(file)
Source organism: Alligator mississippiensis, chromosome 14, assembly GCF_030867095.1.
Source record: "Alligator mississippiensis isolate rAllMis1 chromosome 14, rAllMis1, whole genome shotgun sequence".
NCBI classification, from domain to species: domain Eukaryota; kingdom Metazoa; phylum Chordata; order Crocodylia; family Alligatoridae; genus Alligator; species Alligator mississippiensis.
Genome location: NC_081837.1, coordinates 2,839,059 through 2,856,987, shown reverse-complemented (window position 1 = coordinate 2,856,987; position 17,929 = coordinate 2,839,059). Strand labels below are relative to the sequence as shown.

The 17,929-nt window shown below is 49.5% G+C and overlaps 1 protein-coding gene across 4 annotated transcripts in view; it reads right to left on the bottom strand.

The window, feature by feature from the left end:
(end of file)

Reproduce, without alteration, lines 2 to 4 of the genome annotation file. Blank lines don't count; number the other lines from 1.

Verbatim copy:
Source record: "Alligator mississippiensis isolate rAllMis1 chromosome 14, rAllMis1, whole genome shotgun sequence".
NCBI classification, from domain to species: domain Eukaryota; kingdom Metazoa; phylum Chordata; order Crocodylia; family Alligatoridae; genus Alligator; species Alligator mississippiensis.
Genome location: NC_081837.1, coordinates 2,839,059 through 2,856,987, shown reverse-complemented (window position 1 = coordinate 2,856,987; position 17,929 = coordinate 2,839,059). Strand labels below are relative to the sequence as shown.